Sprint

Originally sent via email as a Letter. Subscribe here or over to your right in the side bar.

I’m a really awkward runner.

Growing up, my sister was the athletic one, excelling at sportsball things like soccer and basketball. 

I was more the trumpet-playing literature-reading sibling.

The most sweat I got was from marching in the county fair parade with the band.

Running was the first athletic thing that I chose to do for my own health, even though it was far from natural for me.

My aunt once remarked that my sister looked like an angry gazelle when she ran: graceful, natural, but hating every second of it.

I, on the other hand, looked like a three-legged turtle but DAMN was I loving it.

I still love running.

It’s my go-to when I need to feel more in control of my body and mind. The slow and steady pace clears all the bullshit away.

But sprinting? That’s a whole other ball game.

For over a decade I’ve been playing ultimate frisbee, a crazy mash-up of soccer, football, and basketball that is 1.5 hours of pure sprinting.

What was I thinking...

I’m always the slowest person on the field, but I work really hard. I play the field and understand my position. I use my slow feet to my advantage.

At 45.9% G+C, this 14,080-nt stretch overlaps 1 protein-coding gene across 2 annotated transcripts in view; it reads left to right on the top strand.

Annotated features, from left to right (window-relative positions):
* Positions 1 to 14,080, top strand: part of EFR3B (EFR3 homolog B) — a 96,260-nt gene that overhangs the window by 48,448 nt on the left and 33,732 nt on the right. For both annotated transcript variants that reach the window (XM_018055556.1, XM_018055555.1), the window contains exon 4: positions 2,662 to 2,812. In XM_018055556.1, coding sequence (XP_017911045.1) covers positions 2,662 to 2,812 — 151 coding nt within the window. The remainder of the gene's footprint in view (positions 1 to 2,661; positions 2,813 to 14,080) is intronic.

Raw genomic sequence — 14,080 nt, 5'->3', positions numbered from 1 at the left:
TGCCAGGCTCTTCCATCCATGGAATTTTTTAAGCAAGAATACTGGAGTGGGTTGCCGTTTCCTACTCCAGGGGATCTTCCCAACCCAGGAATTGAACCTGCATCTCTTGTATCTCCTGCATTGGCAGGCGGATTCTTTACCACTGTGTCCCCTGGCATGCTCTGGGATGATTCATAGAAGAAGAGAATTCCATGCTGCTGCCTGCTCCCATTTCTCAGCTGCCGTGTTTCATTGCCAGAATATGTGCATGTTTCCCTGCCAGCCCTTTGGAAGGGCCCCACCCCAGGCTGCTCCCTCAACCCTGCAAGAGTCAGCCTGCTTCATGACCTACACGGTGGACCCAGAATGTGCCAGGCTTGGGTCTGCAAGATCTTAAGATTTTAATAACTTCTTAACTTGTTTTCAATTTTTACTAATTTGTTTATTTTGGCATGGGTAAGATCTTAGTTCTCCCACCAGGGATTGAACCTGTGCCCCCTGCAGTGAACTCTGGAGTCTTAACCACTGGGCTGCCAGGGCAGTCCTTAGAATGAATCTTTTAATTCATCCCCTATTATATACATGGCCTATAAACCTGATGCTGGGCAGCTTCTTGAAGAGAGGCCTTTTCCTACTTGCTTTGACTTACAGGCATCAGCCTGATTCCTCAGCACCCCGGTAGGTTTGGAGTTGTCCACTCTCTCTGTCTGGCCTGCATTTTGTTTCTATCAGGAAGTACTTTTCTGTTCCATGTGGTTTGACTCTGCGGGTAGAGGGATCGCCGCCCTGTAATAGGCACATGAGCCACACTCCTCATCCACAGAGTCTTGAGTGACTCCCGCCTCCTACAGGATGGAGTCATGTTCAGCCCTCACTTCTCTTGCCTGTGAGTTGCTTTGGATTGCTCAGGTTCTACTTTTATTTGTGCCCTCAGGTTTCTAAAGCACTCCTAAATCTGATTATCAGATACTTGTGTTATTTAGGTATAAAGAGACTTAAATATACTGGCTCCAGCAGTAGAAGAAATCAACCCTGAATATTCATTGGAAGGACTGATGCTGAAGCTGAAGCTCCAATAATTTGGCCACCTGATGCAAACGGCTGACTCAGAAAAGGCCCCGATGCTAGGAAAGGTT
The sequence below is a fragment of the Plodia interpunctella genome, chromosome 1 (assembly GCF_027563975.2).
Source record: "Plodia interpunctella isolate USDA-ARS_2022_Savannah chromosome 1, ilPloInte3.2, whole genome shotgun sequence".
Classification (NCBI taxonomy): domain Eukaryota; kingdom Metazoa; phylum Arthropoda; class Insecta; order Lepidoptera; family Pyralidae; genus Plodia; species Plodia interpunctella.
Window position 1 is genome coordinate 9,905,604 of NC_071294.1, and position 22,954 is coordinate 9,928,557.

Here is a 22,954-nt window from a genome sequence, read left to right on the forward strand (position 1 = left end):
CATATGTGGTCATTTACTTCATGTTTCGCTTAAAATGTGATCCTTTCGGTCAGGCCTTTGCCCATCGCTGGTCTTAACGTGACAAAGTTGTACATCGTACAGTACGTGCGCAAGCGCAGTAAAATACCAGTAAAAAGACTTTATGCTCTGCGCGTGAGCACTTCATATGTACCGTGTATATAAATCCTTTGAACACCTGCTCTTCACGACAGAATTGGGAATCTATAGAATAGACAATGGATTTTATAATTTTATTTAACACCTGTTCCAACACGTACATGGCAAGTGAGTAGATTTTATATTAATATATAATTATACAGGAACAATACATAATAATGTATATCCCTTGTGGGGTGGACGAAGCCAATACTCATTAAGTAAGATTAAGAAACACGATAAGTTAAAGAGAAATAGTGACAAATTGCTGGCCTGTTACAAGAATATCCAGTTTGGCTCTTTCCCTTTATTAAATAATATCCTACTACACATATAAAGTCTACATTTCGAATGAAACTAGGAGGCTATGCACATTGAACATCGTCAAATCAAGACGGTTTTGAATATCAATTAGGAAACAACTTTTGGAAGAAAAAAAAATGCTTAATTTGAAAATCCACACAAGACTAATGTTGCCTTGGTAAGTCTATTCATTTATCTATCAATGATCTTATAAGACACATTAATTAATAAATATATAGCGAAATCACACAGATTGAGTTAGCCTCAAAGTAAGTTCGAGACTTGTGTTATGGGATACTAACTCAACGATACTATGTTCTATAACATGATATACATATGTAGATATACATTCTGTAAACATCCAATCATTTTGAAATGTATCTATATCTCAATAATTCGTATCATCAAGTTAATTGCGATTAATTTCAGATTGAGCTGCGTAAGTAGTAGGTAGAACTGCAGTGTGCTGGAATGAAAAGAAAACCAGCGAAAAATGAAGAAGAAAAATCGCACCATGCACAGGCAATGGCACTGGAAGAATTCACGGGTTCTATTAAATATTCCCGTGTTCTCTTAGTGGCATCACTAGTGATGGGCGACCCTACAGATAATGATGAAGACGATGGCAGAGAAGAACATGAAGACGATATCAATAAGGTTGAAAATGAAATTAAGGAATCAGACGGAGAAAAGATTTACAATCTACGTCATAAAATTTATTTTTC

And every once in a while I burst past someone and beat them to the disk.

Sprinting isn’t meditative, it isn’t slow and steady like running.

It’s a burst of concentration, speed, and most importantly - purpose.

When I’m struggling to focus I do work sprints: write down what I’m going to accomplish in the time slot I’ve set, turn on my timer, and get the damn work done.

Want to see me get 2 hours of work done in 30 minutes? Set a timer and watch me sprint like a fricking gazelle.

It’s why this year I’ve been developing new productized services for my business.

I realized I needed projects that were more sprint-like. 

Don’t get me wrong - the more in-depth longer projects are still my favorite. I thrive in the details, the slow and careful research and strategy, the careful placement of every word.

Fast bursts of purposefully focused energy help balance those projects out.

Just like running and sprinting develop different muscles, these products develop different skills.

This week I’m sprinting through an About Page Package. 

It's not only great for the client (who needs a page fast before ramping up his speaking career) but it also transfers my skills from longer projects and kicks them into high gear.

Where can you sprint in your business?

Or do you need to slow down and go for a nice long run?